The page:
The vertebral artery was intact/unaffected in 75% of hangings. Vertebral artery dissection can be one cause of a stroke.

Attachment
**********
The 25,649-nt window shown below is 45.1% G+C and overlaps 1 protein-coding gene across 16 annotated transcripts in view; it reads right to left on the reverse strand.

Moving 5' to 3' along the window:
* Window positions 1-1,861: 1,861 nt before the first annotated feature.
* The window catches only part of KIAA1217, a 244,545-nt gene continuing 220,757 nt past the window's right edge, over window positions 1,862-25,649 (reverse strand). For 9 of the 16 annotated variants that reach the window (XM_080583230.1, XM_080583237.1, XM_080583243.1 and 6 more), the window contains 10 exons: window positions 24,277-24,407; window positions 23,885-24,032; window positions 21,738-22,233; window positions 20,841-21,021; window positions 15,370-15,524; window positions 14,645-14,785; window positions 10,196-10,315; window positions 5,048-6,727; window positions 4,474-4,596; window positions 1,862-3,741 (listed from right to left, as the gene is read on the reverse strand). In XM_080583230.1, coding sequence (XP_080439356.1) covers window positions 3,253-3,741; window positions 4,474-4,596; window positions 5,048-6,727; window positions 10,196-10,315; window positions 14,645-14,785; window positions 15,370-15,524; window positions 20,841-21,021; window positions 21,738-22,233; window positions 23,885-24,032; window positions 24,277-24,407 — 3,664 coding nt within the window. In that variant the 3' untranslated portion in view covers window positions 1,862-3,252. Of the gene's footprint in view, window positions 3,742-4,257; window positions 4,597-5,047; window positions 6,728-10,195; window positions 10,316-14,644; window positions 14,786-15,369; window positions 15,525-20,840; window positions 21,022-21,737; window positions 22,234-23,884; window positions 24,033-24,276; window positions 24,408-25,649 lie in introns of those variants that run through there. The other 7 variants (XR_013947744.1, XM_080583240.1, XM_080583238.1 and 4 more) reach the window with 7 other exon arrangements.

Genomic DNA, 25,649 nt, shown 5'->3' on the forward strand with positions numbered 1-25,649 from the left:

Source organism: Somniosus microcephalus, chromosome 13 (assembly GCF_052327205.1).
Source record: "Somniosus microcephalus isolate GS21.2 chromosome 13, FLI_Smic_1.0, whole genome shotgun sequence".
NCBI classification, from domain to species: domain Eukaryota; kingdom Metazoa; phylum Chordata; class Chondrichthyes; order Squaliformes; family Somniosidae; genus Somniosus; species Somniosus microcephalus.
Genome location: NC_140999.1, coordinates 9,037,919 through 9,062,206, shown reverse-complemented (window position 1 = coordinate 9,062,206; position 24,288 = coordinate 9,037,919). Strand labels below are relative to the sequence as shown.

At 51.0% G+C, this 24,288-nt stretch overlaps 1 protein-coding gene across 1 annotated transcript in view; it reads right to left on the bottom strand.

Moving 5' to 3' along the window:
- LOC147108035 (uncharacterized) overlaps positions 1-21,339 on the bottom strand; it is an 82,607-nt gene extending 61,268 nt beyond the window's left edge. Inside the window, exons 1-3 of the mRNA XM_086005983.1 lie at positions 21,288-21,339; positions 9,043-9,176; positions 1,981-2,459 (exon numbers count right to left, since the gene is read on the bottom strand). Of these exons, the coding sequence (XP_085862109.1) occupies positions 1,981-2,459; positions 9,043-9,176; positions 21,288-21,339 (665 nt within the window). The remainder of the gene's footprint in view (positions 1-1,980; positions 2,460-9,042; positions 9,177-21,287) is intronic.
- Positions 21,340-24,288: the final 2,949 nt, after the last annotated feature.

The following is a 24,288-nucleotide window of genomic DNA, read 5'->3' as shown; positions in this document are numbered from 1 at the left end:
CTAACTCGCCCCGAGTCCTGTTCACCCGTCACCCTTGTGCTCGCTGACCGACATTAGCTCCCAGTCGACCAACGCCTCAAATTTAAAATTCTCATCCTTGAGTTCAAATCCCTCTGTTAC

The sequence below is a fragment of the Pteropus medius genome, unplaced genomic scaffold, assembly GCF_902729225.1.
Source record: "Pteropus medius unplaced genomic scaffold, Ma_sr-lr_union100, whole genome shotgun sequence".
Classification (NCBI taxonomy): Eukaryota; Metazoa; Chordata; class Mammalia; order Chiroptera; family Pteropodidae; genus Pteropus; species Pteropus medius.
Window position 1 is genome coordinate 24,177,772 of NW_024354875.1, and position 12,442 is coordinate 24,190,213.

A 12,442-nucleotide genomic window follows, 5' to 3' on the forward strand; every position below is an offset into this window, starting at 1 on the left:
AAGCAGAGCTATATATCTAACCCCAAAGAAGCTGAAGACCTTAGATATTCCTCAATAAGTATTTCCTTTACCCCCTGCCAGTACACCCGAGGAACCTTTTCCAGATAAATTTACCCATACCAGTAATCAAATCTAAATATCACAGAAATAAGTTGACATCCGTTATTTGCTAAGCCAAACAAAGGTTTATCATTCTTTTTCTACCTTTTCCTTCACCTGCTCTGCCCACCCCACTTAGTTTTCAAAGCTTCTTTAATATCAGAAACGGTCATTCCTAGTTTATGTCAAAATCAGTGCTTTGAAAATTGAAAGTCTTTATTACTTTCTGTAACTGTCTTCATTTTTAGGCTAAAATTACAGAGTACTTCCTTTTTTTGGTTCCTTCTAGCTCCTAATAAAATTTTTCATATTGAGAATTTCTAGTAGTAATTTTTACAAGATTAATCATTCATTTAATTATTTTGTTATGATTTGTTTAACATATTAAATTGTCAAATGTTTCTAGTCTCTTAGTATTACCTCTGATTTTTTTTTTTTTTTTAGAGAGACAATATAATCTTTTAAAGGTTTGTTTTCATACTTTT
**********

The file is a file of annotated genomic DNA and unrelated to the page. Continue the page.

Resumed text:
The vertebral artery was investigated in suicidal hanging for specific forensic, but also general traumatological reasons. The objective was to establish the extent to which the vertebral artery in its relatively protected position is injured at all and if so, in what form. For this purpose, cervical spine preparations with the posterior space of the skull were fixed in formalin and detached in the sagittal plane in 36 unselected cases of suicidal hanging after angiographic visualization of the vertebral artery. Afterwards, both vertebral arteries were visualized, and vascular injuries were compared with injuries of the soft tissues of the neck, of the cervical spine, and of the external types of hanging. The vertebral artery was shown to be injured quite frequently (rupture, intimal tear, sub-intimal hemorrhage), namely in one quarter of all cases, and indeed in more than half taking into account the perivascular bleeding. In this way, frequencies were found which were far in excess of those of the common carotid artery. The different mechanical behavior of these two paired neck arteries in traction are dealt with and the form of injury explained.